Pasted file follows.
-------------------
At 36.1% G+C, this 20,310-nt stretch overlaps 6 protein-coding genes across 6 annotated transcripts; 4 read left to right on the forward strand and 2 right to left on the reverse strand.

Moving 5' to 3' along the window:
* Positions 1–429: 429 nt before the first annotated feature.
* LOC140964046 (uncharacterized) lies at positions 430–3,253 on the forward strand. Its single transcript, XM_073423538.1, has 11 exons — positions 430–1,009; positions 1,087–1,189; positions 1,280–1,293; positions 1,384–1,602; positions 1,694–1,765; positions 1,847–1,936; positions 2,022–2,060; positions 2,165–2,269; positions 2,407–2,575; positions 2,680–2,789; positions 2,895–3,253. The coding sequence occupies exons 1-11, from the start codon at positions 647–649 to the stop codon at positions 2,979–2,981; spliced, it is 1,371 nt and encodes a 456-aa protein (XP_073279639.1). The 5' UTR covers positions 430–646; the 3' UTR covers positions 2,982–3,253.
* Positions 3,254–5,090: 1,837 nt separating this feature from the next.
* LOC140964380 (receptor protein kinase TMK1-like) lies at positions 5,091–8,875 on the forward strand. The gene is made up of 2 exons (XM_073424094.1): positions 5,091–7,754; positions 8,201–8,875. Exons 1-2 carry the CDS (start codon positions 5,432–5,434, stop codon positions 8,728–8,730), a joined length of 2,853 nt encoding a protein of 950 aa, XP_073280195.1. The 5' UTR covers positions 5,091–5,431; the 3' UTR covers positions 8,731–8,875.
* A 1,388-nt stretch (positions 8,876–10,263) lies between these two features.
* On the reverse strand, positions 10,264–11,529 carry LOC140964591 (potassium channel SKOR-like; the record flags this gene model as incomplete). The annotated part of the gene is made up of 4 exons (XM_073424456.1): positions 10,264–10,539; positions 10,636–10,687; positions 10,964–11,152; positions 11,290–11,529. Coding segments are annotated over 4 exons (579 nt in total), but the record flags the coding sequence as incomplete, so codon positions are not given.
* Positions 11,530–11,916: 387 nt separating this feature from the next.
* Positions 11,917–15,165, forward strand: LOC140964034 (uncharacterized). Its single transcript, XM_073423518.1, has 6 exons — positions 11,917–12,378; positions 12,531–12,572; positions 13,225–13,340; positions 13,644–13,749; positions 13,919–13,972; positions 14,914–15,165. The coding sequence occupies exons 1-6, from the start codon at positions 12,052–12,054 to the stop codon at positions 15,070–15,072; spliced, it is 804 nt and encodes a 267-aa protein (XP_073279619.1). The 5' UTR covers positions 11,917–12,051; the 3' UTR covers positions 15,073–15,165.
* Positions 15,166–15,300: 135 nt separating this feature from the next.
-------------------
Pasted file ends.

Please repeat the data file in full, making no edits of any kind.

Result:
At 36.1% G+C, this 20,310-nt stretch overlaps 6 protein-coding genes across 6 annotated transcripts; 4 read left to right on the forward strand and 2 right to left on the reverse strand.

Moving 5' to 3' along the window:
* Positions 1–429: 429 nt before the first annotated feature.
* LOC140964046 (uncharacterized) lies at positions 430–3,253 on the forward strand. Its single transcript, XM_073423538.1, has 11 exons — positions 430–1,009; positions 1,087–1,189; positions 1,280–1,293; positions 1,384–1,602; positions 1,694–1,765; positions 1,847–1,936; positions 2,022–2,060; positions 2,165–2,269; positions 2,407–2,575; positions 2,680–2,789; positions 2,895–3,253. The coding sequence occupies exons 1-11, from the start codon at positions 647–649 to the stop codon at positions 2,979–2,981; spliced, it is 1,371 nt and encodes a 456-aa protein (XP_073279639.1). The 5' UTR covers positions 430–646; the 3' UTR covers positions 2,982–3,253.
* Positions 3,254–5,090: 1,837 nt separating this feature from the next.
* LOC140964380 (receptor protein kinase TMK1-like) lies at positions 5,091–8,875 on the forward strand. The gene is made up of 2 exons (XM_073424094.1): positions 5,091–7,754; positions 8,201–8,875. Exons 1-2 carry the CDS (start codon positions 5,432–5,434, stop codon positions 8,728–8,730), a joined length of 2,853 nt encoding a protein of 950 aa, XP_073280195.1. The 5' UTR covers positions 5,091–5,431; the 3' UTR covers positions 8,731–8,875.
* A 1,388-nt stretch (positions 8,876–10,263) lies between these two features.
* On the reverse strand, positions 10,264–11,529 carry LOC140964591 (potassium channel SKOR-like; the record flags this gene model as incomplete). The annotated part of the gene is made up of 4 exons (XM_073424456.1): positions 10,264–10,539; positions 10,636–10,687; positions 10,964–11,152; positions 11,290–11,529. Coding segments are annotated over 4 exons (579 nt in total), but the record flags the coding sequence as incomplete, so codon positions are not given.
* Positions 11,530–11,916: 387 nt separating this feature from the next.
* Positions 11,917–15,165, forward strand: LOC140964034 (uncharacterized). Its single transcript, XM_073423518.1, has 6 exons — positions 11,917–12,378; positions 12,531–12,572; positions 13,225–13,340; positions 13,644–13,749; positions 13,919–13,972; positions 14,914–15,165. The coding sequence occupies exons 1-6, from the start codon at positions 12,052–12,054 to the stop codon at positions 15,070–15,072; spliced, it is 804 nt and encodes a 267-aa protein (XP_073279619.1). The 5' UTR covers positions 11,917–12,051; the 3' UTR covers positions 15,073–15,165.
* Positions 15,166–15,300: 135 nt separating this feature from the next.